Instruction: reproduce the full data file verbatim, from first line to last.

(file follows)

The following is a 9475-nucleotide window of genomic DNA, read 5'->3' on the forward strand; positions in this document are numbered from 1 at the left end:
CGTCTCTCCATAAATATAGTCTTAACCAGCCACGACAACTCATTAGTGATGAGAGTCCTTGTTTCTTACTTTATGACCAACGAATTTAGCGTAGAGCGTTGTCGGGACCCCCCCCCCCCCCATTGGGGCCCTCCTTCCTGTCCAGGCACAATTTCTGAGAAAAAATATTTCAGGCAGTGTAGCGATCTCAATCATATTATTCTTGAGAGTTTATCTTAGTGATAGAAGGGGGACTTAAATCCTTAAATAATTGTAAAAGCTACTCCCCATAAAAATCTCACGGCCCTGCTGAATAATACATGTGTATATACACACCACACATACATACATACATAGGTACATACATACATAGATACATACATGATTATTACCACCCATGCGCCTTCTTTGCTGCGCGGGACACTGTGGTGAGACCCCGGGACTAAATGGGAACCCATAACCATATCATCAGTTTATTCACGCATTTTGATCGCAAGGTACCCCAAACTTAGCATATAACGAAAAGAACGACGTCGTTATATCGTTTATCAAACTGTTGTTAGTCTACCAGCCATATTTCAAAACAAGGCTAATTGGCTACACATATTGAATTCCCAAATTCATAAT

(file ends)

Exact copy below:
The following is a 9475-nucleotide window of genomic DNA, read 5'->3' on the forward strand; positions in this document are numbered from 1 at the left end:
CGTCTCTCCATAAATATAGTCTTAACCAGCCACGACAACTCATTAGTGATGAGAGTCCTTGTTTCTTACTTTATGACCAACGAATTTAGCGTAGAGCGTTGTCGGGACCCCCCCCCCCCCCATTGGGGCCCTCCTTCCTGTCCAGGCACAATTTCTGAGAAAAAATATTTCAGGCAGTGTAGCGATCTCAATCATATTATTCTTGAGAGTTTATCTTAGTGATAGAAGGGGGACTTAAATCCTTAAATAATTGTAAAAGCTACTCCCCATAAAAATCTCACGGCCCTGCTGAATAATACATGTGTATATACACACCACACATACATACATACATAGGTACATACATACATAGATACATACATGATTATTACCACCCATGCGCCTTCTTTGCTGCGCGGGACACTGTGGTGAGACCCCGGGACTAAATGGGAACCCATAACCATATCATCAGTTTATTCACGCATTTTGATCGCAAGGTACCCCAAACTTAGCATATAACGAAAAGAACGACGTCGTTATATCGTTTATCAAACTGTTGTTAGTCTACCAGCCATATTTCAAAACAAGGCTAATTGGCTACACATATTGAATTCCCAAATTCATAAT